The International Defence Exhibition and Seminar (IDEAS), which is bi-annually hosted in Karachi, Pakistan, is the country’s marquee defence procurements and industry event. IDEAS is also a sound reference point for understanding the direction of the Pakistani defence market, but IDEAS 2016, in particular, could be noted as a significant event in that it may have marked the beginning of several long-term realities that will shape the Pakistani armed forces’ future procurements and decisions.
This short series has been split into three parts.
Part-one covers Pakistan Ordnance Factories. Part-two offers a brief overview of the Pakistani private sector’s increased engagement in the Pakistani defence market. Part-three, which will be released in the coming week, will study Pakistan’s central suppliers and partners.
Pakistan Ordnance Factories
There was significant activity in Pakistan Ordnance Factories (POF)’s partnership and production initiatives during IDEAS. POF signed multiple memoranda-of-understanding (MoUs) with Czech and Polish industry groups, which appear constitute as firm deals (e.g. sales and purchases).
POF also signed ‘letters-of-understanding’ (LoU), not only with specific Czech and Polish companies but Italian vendors as well. The contents of these LoUs vary. POF’s LoU with the Italian ammunition maker Fiocchi is a contractual exchange whereby POF and Fiocchi will be procuring goods and equipment from one another. The two also committed to exploring areas of technical and commercial collaboration.
On the other hand, POF’s LoU with the industry group Czechoslovak Group comprises of acquisitions, such as 155 mm base bleed artillery shells (with transfer-of-technology). In exchange, the original vendors (e.g. MSM Group) signed onto linking POF into their respective supply chains for ammunition and services.
The Pakistan Army and Ministry of Defence Production (MoDP) are heavily investing in POF. The primary impetus is to support the Army’s modernization efforts, but there is a conscious effort to scale the state’s investment in this area for additional gains (above supplying the infantry with new small arms). The offsets from the original vendors are the first step, but the Army and the MoDP are evidently working to transition POF’s entire product catalogue to a line-up of compelling and modern designs for the future.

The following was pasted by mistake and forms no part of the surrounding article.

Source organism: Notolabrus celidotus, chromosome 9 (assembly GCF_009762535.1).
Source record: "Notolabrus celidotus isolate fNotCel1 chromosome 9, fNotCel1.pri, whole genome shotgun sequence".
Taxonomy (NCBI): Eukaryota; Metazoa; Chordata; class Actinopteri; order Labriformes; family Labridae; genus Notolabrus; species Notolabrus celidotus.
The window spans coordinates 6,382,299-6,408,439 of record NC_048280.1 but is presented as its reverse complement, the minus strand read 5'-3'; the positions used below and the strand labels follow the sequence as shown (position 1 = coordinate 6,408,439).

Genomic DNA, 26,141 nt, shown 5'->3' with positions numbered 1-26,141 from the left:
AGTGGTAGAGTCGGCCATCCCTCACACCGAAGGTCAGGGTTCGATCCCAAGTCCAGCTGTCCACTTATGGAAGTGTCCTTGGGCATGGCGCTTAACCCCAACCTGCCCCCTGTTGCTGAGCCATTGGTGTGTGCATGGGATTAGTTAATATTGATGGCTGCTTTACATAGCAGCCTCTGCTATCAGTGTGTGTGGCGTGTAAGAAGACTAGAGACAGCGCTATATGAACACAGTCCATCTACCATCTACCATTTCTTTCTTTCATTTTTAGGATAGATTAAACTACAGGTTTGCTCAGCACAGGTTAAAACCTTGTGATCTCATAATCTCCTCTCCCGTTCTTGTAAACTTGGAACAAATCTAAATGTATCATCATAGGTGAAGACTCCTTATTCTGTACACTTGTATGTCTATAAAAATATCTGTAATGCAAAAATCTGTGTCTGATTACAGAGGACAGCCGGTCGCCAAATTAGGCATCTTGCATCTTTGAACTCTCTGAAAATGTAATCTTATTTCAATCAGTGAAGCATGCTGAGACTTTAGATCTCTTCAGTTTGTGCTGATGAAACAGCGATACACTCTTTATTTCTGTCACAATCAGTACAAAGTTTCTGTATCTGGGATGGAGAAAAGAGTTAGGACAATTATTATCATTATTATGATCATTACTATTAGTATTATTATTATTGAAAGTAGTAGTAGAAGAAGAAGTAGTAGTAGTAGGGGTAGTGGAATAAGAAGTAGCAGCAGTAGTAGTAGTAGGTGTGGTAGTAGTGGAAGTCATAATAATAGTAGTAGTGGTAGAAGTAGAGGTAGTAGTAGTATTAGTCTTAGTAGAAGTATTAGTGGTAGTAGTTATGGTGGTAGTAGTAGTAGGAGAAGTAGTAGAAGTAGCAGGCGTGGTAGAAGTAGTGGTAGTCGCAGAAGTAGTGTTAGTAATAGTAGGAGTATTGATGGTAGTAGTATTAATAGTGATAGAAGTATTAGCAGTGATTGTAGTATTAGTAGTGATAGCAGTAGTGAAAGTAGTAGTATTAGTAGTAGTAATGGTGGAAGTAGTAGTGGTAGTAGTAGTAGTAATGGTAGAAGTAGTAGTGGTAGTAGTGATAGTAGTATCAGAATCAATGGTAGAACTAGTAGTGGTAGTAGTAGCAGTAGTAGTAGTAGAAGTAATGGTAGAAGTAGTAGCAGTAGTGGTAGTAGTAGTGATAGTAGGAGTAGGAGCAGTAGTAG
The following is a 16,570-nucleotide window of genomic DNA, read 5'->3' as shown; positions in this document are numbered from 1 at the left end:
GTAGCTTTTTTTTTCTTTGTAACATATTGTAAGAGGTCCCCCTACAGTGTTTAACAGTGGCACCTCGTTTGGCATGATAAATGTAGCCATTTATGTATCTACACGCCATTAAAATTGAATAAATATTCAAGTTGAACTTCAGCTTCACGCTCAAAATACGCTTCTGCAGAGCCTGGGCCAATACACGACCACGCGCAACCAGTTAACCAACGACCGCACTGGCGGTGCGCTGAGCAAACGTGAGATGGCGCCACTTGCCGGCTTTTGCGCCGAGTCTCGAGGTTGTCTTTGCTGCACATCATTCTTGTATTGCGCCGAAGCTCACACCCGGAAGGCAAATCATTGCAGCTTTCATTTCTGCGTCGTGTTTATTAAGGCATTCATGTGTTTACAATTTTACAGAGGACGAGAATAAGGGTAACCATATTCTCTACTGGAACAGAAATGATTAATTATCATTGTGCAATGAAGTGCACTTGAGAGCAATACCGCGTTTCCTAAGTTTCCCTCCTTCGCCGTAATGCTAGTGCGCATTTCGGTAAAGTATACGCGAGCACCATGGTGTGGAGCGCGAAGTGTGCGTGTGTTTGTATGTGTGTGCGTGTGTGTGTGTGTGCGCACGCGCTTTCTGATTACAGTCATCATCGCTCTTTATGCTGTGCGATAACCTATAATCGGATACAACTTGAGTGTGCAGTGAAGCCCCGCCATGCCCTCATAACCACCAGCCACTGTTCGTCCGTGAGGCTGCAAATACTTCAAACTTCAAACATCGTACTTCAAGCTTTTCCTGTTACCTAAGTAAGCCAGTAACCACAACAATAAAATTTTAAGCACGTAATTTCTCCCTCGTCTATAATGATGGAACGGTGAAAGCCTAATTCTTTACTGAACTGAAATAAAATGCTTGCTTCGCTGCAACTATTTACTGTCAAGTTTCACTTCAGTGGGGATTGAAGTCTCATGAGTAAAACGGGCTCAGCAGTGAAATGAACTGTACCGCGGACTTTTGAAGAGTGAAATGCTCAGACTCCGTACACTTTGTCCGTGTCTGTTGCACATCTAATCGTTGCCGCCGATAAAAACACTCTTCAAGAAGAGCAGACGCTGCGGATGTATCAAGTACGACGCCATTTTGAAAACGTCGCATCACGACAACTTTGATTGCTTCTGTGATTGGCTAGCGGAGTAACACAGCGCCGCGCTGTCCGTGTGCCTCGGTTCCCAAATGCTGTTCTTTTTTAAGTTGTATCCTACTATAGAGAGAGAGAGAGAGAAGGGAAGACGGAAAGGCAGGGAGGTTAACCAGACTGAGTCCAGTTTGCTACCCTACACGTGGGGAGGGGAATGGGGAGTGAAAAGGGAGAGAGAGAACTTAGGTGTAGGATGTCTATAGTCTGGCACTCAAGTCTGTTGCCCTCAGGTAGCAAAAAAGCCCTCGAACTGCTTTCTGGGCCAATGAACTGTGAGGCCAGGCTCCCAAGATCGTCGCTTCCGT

With a reasonably strong year in terms of exports ($100 million U.S.), Pakistan clearly sees an opportunity for POF in terms of competing in the small arms and ammunition market. Granted, this year’s export surge must be attributed to purchases from Saudi Arabia, but retaining this market and adding other ones will be contingent on upgrading POF’s product line and, by necessity, its manufacturing facilities.
The offsets will certainly help in mitigating some of the required funding outflows, but the opportunity rests in being able to offer new-generation small arms to the global market. In this respect, POF will be aiming to expand in its traditional markets, e.g. the Arab Gulf and Africa, but also generate lucrative access to East Asia, Eastern Europe, and potentially even the NATO market if possible. The high-volume and disparate (or widely differentiated) nature of end-user requirements leaves considerable room for POF, even in well-fortified Western markets, provided POF can enter with the right balance of quality and affordability. The upgraded product line would be at the center of this push.
In terms of upgrading POF, Czech, Polish and Italian companies will be at the forefront of the work. The LoU between POF and Czech small arms maker Česká Zbrojovka (CZ), which will see both sides negotiating for a small arms transfer-of-technology deal (for POF), could be the lynchpin in that POF’s future small arms catalogue could essentially amount to variants of CZ products, such as the CZ-806 BREN 2 assault rifle, CZ Scorpion sub-machine gun, and/or CZ-75 handgun. The CZ-806 BREN 2 was among the rifles trialed by the Pakistan Army in the spring and summer of this year.
For the Army and POF, the decision to move ahead with CZ was likely driven by a combination of factors. There is the reality of cost and affordability, which is obviously critical for the Pakistan Army in as far as its own requirements are concerned (which requiring issuing a rifle to potentially more than 500,000 personnel). However, CZ also likely met the Army’s performance requirements in tandem with offering an effective iterative update and improvement cycle for its product(s), flexible technology-transfer benefits, and productive commercial offsets. In effect, CZ would not just be a supplier, but POF’s partner (which may enable POF to access European markets via offsets, should those be part of POF’s deal with CZ).
Poland’s Polska Grupa Zbrojeniowa S.A (PGZ) will be involved in improving POF’s ammunition supply side. Like POF’s LoU with CZ, PGZ will be negotiating on the provision of technology related to the production of ammunition. This appears to be a separate agreement from the MoU POF signed with PGZ, which could be regarding underlying manufacturing technology and processes. Italy will also be involved in this area. In addition, each one of the agreements POF has signed with its European counterparts mandate that the vendor provides technical training and education to POF personnel in Pakistan.
It will be interesting to see if POF’s dealings with CZ (or another vendor) amount to assistance in original development initiatives at POF. For example, POF officially unveiled its bolt-action Light Sniper Rifle (LSR) at IDEAS, which it developed as an affordable mainstay weapon for domestic and export purposes. A vendor with considerable design and development experience such as CZ could potentially support POF in iterating the LSR and potentially even push POF into other streams, such as anti-materiel rifles, under-barrel grenade launchers, and personal defence weapons.